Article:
Barton staff takes marathon by storm
September 29, 2012
The staff at Barton Memorial Hospital is determined to B-Fit. –
The new employee wellness program, known as B-Fit, prepared and encouraged 97 employees to swallow their fitness fears and participate in the Lake Tahoe Marathon events this weekend.
A little encouragement is just what Barton employee Jackie Durham needed. Durham wanted to get in shape, but with a full-time job and kids two kids she didn’t know where to start.
“Too many women and mothers who work, and have a home to take care of, forget about themselves. I think I fell into that same pattern,” Durham said. “I forgot about myself.”
The first steps down the road of fitness were intimidating, especially in front of co-workers, but the Barton wellness programs made it doable. The wellness program offered free training, healthy cooking classes and race registration. It was all a nice incentive to get started, but Durham said it was the support that kept her going through the months.
“We all just push each other,” Durham said. “I guess you don’t see it sometimes as the individual, but when someone else who doesn’t know you sees it, it makes a difference.”
To others, 27 pounds lost and 6.2 miles yet to run may not seem like much. For Durham, it’s something she never dreamed she could do. Before this year, she did not run and a 10K may as well have been a marathon.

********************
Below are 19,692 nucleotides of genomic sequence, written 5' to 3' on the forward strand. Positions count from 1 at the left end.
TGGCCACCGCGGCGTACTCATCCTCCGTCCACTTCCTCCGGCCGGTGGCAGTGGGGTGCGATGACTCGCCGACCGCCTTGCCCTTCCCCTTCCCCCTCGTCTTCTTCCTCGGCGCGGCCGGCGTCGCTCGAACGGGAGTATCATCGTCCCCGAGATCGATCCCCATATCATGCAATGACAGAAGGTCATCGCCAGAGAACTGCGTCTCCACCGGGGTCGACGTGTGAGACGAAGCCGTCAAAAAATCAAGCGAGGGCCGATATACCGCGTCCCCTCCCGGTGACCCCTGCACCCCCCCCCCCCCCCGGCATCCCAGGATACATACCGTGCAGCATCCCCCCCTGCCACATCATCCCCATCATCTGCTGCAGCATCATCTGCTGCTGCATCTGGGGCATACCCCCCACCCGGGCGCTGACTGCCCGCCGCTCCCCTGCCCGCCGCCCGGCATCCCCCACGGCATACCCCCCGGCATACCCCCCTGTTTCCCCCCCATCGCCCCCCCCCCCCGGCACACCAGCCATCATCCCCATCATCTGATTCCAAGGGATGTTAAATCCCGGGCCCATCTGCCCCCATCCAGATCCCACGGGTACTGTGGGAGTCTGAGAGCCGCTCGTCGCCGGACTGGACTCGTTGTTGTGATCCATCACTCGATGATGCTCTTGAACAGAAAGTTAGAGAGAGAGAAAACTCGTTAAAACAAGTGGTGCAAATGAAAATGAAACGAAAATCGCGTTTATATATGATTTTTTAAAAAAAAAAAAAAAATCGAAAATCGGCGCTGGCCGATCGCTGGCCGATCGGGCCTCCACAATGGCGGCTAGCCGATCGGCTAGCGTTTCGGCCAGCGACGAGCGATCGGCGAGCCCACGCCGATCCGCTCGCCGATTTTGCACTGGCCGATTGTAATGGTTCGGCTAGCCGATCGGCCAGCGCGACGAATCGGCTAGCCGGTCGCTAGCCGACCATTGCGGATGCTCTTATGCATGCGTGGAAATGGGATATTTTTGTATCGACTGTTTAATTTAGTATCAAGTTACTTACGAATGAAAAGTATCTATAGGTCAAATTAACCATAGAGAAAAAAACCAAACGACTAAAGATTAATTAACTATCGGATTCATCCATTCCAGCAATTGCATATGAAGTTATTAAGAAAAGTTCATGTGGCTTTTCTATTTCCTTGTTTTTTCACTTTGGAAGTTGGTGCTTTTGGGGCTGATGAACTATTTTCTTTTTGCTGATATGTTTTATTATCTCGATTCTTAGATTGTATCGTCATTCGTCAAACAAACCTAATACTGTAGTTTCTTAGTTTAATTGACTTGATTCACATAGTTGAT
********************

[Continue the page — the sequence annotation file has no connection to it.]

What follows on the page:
The Lake Tahoe Marathon was the starting goal, but it has opened of fitness floodgate. Durham’s calendar is packed with races for the rest of the year and she’s got a new mindset to match her fitter frame.
“I’m not really worried about the person on the side of me anymore who is skinnier or heavier or slower or faster,” Durham said. “It’s your personal goal. Whether it’s 6.2 or its 10 miles, you just have to keep pushing yourself.”
In addition to the 97 runners, Barton medical staff will be out offering support to runners throughout the weekend. There will be 10 nurses and six physicians, including two orthopedic fellows, out this weekend, volunteering their time to racers who need it.
“Depending on the weather we treat patients for dehydration, nausea, blister care, skinned knees, asthma and in one case – water intoxication, because one patient was not getting any electrolytes,” race medical director Ruth Orozco said in e-mail.
The medical crew expects warm temperatures this weekend, but early race start times help combat the heat. –
“If you’ve never seen Tahoe at 6 a.m. in the morning,” Durham said, “it’s the most incredible place you’ve ever seen.”